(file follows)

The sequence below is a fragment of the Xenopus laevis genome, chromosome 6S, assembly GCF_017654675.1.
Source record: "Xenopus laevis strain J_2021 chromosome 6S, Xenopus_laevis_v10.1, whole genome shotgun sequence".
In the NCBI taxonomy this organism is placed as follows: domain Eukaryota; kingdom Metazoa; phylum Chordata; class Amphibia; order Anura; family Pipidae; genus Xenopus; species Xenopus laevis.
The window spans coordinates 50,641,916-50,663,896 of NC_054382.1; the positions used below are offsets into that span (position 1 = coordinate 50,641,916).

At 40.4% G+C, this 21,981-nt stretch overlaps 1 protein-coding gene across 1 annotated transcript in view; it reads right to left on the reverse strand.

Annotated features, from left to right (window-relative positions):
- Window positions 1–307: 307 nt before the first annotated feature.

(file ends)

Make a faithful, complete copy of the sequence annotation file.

The sequence below is a fragment of the Xenopus laevis genome, chromosome 6S, assembly GCF_017654675.1.
Source record: "Xenopus laevis strain J_2021 chromosome 6S, Xenopus_laevis_v10.1, whole genome shotgun sequence".
In the NCBI taxonomy this organism is placed as follows: domain Eukaryota; kingdom Metazoa; phylum Chordata; class Amphibia; order Anura; family Pipidae; genus Xenopus; species Xenopus laevis.
The window spans coordinates 50,641,916-50,663,896 of NC_054382.1; the positions used below are offsets into that span (position 1 = coordinate 50,641,916).

At 40.4% G+C, this 21,981-nt stretch overlaps 1 protein-coding gene across 1 annotated transcript in view; it reads right to left on the reverse strand.

Annotated features, from left to right (window-relative positions):
- Window positions 1–307: 307 nt before the first annotated feature.